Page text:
For the creators of self-driving cars, cameras are a powerful tool to generate data to feed machine learning algorithms and, ultimately, to control the behavior of their vehicles.
At Tesla, they are harnessing the power of the data supplied by the cameras in every one of their vehicles to inform the ‘world creator’ – a machine learning pipeline designed to recreate the entire world in simulation.
“Autopilot gets a great amount of value on what we call the fleet, which is the millions of Tesla vehicles driving all over the world, each equipped with a full self-driving (FSD) computer,” Smith says.
And while the Tesla fleet produces a huge amount of real-world data, some of the most significant challenges for self-driving capabilities come from very rare or unusual real-world circumstances. These kinds of scenarios are significantly underrepresented in real-world data but self-driving vehicles must be able to deal with them safely.
“Scenarios like pedestrians and dogs running down the highway are very rare in the real world. And they're infrequently encountered even by our fleet of millions of cars, but that doesn't mean it can't happen [and it] doesn't mean that autopilot doesn't need to be able to handle it.” Smith says. “And in simulation, we can produce tens of thousands of these clips overnight.”
By using simulation, Smith’s team can abstract different potential situations and use their knowledge of the problem to apply labels of unlimited complexity.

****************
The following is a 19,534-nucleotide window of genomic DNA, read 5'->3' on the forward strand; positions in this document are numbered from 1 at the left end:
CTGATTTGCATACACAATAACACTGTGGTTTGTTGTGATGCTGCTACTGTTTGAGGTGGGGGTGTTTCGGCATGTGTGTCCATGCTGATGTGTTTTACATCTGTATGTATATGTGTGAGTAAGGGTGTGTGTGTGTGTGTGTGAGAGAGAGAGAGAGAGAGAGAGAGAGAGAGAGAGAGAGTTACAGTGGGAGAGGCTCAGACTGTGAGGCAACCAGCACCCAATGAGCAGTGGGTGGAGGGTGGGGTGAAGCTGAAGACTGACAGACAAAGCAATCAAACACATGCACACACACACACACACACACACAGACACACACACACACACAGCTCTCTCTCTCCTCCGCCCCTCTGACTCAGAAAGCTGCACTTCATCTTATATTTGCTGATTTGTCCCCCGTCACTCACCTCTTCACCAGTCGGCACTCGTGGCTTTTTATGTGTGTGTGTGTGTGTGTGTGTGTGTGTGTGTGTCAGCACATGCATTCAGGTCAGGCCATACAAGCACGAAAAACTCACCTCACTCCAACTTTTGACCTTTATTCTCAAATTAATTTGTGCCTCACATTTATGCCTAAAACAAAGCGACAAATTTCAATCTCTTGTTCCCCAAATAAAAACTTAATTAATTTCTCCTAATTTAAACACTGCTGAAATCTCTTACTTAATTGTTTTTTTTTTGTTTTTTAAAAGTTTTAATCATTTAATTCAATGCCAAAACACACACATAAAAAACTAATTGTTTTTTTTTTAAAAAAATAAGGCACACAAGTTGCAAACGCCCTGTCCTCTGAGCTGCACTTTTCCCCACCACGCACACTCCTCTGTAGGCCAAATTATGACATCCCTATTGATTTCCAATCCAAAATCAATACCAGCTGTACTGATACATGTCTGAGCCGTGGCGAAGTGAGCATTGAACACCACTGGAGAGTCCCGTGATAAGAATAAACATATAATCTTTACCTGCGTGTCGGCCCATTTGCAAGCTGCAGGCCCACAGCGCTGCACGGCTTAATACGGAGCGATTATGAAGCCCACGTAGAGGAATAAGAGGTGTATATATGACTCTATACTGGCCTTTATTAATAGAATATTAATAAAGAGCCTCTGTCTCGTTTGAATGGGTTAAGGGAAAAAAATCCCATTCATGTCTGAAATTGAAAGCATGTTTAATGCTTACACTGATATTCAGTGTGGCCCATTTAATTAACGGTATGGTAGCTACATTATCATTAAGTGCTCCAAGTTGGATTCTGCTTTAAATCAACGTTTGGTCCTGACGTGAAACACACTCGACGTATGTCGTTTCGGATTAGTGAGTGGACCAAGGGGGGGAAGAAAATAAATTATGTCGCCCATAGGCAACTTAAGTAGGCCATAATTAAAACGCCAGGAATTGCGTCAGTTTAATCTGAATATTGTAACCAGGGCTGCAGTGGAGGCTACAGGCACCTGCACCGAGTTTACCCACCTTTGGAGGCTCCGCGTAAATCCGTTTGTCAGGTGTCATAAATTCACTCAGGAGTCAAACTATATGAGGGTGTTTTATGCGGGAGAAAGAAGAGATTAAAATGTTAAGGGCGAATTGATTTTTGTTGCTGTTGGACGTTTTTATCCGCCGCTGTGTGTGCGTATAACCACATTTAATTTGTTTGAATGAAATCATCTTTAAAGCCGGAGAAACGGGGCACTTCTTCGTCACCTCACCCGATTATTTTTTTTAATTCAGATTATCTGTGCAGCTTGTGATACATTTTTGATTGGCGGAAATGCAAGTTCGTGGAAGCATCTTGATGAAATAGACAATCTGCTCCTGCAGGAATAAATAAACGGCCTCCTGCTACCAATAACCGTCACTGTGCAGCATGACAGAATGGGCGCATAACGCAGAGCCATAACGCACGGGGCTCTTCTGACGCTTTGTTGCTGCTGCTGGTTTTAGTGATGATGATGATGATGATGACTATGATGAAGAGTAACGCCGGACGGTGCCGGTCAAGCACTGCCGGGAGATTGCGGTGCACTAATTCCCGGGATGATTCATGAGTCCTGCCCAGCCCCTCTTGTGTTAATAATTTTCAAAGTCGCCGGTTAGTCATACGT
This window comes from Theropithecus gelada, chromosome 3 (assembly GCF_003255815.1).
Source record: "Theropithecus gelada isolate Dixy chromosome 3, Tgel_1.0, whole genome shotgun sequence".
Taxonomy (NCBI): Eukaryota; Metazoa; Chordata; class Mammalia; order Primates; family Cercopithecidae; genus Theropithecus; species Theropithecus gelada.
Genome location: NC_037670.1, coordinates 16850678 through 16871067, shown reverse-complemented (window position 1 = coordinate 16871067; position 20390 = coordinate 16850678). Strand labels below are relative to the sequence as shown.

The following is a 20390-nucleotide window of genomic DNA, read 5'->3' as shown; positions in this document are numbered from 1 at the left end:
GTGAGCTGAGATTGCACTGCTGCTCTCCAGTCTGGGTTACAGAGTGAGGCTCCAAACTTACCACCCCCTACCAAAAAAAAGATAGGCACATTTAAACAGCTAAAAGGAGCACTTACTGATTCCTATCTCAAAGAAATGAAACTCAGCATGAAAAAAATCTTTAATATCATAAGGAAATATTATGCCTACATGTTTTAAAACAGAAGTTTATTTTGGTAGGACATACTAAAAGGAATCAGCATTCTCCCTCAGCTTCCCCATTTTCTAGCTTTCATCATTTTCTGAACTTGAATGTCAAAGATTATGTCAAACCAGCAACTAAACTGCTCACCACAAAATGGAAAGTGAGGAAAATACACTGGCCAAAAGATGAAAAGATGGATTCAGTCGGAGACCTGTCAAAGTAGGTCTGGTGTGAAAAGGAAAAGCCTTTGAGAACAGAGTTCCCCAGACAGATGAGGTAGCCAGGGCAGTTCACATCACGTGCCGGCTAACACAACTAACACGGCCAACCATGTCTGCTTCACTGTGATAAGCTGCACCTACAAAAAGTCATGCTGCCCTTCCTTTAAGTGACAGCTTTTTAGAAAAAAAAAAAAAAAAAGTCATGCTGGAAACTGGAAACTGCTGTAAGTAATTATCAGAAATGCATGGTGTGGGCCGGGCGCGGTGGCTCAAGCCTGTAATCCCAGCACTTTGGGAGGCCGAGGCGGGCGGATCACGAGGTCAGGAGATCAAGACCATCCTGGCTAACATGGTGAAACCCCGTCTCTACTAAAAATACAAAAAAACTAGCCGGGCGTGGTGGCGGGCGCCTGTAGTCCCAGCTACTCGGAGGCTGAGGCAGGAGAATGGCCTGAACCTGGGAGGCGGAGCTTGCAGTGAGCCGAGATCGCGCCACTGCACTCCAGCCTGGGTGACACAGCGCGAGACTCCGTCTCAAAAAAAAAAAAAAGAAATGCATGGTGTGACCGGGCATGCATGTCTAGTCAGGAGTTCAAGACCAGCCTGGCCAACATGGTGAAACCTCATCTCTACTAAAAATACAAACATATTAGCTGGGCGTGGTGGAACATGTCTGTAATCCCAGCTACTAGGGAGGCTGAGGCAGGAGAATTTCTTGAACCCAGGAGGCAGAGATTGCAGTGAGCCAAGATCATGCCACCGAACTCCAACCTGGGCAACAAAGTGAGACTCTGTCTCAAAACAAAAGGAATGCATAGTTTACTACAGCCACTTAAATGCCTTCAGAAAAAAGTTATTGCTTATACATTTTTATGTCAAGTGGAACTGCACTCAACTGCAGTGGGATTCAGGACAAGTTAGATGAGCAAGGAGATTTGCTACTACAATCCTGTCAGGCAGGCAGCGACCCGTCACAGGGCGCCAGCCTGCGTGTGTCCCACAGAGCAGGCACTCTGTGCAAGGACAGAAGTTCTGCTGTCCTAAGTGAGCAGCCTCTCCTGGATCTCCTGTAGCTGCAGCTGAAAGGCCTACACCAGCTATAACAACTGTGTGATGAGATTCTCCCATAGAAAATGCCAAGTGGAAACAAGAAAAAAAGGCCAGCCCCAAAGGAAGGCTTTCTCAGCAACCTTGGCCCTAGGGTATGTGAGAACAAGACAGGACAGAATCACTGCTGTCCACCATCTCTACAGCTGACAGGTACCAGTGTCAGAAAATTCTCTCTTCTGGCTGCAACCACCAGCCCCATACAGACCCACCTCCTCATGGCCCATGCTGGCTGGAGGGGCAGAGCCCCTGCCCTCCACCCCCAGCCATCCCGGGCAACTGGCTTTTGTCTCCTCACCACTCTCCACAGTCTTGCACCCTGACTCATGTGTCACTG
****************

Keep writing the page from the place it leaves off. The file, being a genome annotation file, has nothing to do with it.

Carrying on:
“In the case of hundreds of pedestrians in a crosswalk, this might be very tedious for a human and difficult for an auto-labeling network, but in simulation with perfect access to the ground truth, we can trivially produce these labels,” Smith says.
However, simulated environments are not without their drawbacks. Not least, the difficulty in representing things like emergencies, erratic human behavior, and the limitations of physics.
Quantifying and closing the gap between the unlikely and the impossible in the simulated environment is one of the core objectives of Smith’s team.
“Simulation fails when it's less expressive than the real world, or when it presents content that could never occur in reality,” Smith explains. “And this conceptual bad simulator not only represents a narrow version of reality, but also a misaligned one which may comprise of completely unrealistic scene layouts, unrealistic lighting, or maybe pedestrians running at the speeds of cars.”
Despite the technical challenges of working with simulated data, there are many benefits when it comes to training machine learning models.
“From a training perspective, this allows the simulation to act as a multiplier for real-world data. We can take a single interesting real clip and procedurally generate variations upon it,” Smith says.
He concludes: “We can alternate the weather, the vehicle colors, the kinematics, and more. This means that one clip might be turned into hundreds of clips automatically, which is obviously very useful for training, but also validation.